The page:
Unidentified panelist: Just, just to build on that, we’re doing some pretty rigorous performance testing. You need to look at both the cost and the performance and so, you need to look at the business case for the individual product groups.

Torre: What we’ve basically done is classify our product lines in one of four categories. Our friendly products like paper, diapers and the like; little more RF unfriendly, like powder detergents, which have a little bit more density and additional moisture content; and tougher yet are the liquids—things like Pantene shampoo and liquid Tide. Then we’ve got the ultimate test, which is Cascade dish detergent which is in a foil wrap package. It is packed very tightly in cases, just like a cube of metal.

We’ve been testing technologies that we believe are scaleable. What I mean by scalable are technologies that we believe have or on the path to potentially be at our target price points, so we’re not testing every tag and reader combination. What we’ve discerned thus far is we can read individual cases on a conveyer with the right of portal configuration. We can read individual pallet tags going through a dock door one at a time.

We’re not able to read inner cases in a pallet so mixed pallet we can’t do yet. So we’re in the process of really trying to understand the different tag and reader combinations, their performance, characteristics. Our next step, when we’re having a problem, is to figure out what are some things that we can do to work around that. Then, of course, we’ll have to understand what the cost associated with that is. So, in one sense, you want to start with RF-friendly products from the roll out stand point, but that might not be where your business case is either because our business case is probably better in a health and beauty care environment.

Roberti: Christine Overby mentioned that there is a cost associated with applying the labels at this point. Presumably, equipment will be developed to automate that. But is a certain amount of slap and ship inevitable at this point in order to meet the requirements from retailers?

Engle:Our goal going into January 2005 will be tp take it one step further out of our Paris location. We go through some re-packing activities for special packs and things of that nature. From a disruptive perspective within the supply chain, we felt that was the best place to put it. When you come and see a manufacturing line producing cases of soup, they’re moving rather rapidly. We’re putting bar codes on them right now, and they’re keeping up, but once you add the RFID portion of that, it slows that down, and when I represented that case to our vice president manufacturing, I said we can slow our line down, that didn’t go over real big. (Laughter)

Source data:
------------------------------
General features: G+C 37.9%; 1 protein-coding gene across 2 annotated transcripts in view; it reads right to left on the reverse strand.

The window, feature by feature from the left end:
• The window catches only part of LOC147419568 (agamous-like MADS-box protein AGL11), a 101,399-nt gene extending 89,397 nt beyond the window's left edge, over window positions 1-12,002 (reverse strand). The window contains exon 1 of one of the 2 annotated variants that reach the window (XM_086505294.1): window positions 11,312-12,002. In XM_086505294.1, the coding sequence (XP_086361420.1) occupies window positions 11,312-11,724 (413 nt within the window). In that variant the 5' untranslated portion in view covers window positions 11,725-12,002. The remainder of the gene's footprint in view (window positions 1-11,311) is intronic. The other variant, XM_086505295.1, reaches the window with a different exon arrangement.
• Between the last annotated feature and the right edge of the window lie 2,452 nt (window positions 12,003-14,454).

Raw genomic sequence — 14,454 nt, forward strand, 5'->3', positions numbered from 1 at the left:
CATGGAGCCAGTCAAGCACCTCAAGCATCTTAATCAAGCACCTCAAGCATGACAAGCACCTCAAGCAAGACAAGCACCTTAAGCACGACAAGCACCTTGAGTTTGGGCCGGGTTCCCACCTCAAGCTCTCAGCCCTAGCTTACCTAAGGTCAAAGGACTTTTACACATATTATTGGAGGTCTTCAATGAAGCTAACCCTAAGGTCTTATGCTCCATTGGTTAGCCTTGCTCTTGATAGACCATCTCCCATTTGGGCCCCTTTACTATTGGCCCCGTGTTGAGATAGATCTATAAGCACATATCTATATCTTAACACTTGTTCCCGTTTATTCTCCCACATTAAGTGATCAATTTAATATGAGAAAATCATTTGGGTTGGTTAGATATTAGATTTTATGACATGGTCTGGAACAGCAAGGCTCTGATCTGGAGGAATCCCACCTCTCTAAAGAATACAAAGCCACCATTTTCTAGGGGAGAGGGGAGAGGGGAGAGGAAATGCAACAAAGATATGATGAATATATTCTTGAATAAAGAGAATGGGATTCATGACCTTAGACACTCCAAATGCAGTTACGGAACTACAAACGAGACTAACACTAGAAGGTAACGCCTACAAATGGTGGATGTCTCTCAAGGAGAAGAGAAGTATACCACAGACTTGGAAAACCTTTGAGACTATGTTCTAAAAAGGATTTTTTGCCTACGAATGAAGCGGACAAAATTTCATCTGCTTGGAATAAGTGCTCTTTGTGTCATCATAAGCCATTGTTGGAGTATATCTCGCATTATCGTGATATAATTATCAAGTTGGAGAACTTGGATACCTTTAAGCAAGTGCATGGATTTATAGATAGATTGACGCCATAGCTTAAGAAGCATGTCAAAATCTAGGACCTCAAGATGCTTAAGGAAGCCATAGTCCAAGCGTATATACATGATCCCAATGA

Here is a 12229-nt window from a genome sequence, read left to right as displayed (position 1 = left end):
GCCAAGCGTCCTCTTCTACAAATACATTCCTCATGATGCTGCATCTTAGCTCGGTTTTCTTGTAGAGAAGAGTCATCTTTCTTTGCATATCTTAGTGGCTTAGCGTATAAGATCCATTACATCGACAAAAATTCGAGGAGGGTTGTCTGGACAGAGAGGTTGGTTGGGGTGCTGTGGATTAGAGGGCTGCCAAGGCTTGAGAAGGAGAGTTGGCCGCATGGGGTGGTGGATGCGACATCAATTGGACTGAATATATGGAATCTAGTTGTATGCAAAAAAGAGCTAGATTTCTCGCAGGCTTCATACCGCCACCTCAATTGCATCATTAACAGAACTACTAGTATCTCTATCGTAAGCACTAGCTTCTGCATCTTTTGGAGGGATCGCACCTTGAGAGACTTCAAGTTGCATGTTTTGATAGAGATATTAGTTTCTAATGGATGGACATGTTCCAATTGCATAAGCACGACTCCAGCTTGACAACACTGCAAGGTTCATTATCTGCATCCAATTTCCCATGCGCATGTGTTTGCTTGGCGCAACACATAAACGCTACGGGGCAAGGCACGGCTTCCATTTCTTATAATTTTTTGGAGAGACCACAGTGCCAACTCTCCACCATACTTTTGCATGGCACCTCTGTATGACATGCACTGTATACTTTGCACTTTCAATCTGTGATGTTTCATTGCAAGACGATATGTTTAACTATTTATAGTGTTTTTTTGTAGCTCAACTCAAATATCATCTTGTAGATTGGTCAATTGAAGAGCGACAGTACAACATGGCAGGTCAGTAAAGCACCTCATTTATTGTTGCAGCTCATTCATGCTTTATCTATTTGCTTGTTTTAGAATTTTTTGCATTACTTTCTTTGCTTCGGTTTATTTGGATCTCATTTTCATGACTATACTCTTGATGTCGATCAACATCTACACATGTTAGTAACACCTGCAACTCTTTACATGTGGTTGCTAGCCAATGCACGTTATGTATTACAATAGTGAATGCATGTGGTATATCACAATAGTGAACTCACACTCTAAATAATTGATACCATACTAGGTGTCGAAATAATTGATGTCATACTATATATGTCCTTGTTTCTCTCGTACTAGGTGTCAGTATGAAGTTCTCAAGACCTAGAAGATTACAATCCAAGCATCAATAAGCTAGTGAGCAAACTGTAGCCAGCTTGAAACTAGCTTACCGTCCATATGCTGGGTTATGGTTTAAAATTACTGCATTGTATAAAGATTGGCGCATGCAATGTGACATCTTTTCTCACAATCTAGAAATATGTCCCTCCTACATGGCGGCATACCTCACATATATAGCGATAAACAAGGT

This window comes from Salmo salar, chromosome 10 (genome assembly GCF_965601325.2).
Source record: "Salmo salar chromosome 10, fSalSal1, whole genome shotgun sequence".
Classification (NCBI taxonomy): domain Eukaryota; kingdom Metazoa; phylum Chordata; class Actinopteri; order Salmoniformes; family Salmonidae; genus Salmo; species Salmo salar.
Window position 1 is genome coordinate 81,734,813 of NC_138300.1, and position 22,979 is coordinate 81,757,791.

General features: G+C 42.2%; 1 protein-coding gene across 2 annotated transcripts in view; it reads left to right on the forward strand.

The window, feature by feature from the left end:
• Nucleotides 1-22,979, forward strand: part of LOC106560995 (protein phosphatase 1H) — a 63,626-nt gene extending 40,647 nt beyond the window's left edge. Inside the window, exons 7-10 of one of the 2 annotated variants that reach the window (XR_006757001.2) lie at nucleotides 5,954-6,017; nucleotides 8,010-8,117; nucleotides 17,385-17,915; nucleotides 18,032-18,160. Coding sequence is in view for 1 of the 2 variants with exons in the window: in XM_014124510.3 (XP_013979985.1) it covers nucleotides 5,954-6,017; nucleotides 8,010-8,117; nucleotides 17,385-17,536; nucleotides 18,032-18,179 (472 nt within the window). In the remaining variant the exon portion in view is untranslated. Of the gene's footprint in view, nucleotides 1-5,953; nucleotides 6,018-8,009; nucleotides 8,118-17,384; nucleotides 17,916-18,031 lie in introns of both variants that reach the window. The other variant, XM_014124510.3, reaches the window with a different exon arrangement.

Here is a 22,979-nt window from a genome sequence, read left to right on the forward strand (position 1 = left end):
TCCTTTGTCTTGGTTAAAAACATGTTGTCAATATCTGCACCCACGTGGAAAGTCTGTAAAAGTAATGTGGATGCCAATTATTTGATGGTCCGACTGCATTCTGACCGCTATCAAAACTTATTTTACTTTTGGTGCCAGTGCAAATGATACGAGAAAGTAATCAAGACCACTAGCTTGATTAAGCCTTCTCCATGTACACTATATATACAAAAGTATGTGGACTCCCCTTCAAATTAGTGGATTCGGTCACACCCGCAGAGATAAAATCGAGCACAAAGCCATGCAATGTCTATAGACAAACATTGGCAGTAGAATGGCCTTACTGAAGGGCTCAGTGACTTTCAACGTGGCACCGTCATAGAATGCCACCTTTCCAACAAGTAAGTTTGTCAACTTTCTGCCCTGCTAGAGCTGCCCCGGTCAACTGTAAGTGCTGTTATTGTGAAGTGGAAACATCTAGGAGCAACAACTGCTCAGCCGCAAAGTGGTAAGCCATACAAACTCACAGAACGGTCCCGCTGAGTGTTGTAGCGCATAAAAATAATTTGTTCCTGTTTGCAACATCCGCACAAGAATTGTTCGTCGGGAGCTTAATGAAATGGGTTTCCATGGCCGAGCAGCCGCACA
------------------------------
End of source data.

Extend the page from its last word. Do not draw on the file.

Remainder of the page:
From a disruption perspective, we’re going to go do that. We’re going to learn from all those steps along the way so, going in we didn’t want to have to do that but that’s how it seems it’s going to play out. In the long run, we need to bring that back in, all the way to our suppliers and things of that nature, but right now, we’re learning the technology, sorting it all out. That’s our game plan.

Roberti: Mike, there’s been a lot of talk about the fact that the cost is being put on the suppliers. Is there an opportunity for suppliers to collaborate with their packaging companies to begin to spread the cost across the supply chain?

O'Shea: The cost is going to have to be shared throughout the value chain. But in order to justify that, everybody’s going to have to realize some value on that, and we are in discussion with some of our suppliers to see how we can bring added value into the our current business processes . . . You really have to go in there and disrupt—borrowing yesterday's comments—how we’re doing things and really maximize the value of the technology. So we’re exploring those opportunities.

Roberti: Are there any areas where you've identified savings?

O'Shea:We did our business case, and we did find substantial opportunities that did exist within our four walls. After Wal-Mart’s announcement last spring . . . we redirected our efforts a little bit because we’re all working with the same pool resources internally. But we feel that if we can integrate some new manufacturing processes and new maintenance processes and how we bring in raw materials and finishing thing supplies, it will offset the significant portion of the cost we got as far as going externally where the cost structures are today.

Engle: When we talked to the different executives and the supply chain folks, what we were trying to do was get the cost concept of that chip out of their heads. Once they got that cost piece out of their head, they were coming out with application or business process after business process where we could actually utilized this. We do utilized the technology now, even for tracking of tomatoes and things of that nature. So its nothing new to the Campbell engineers. They’re all over it.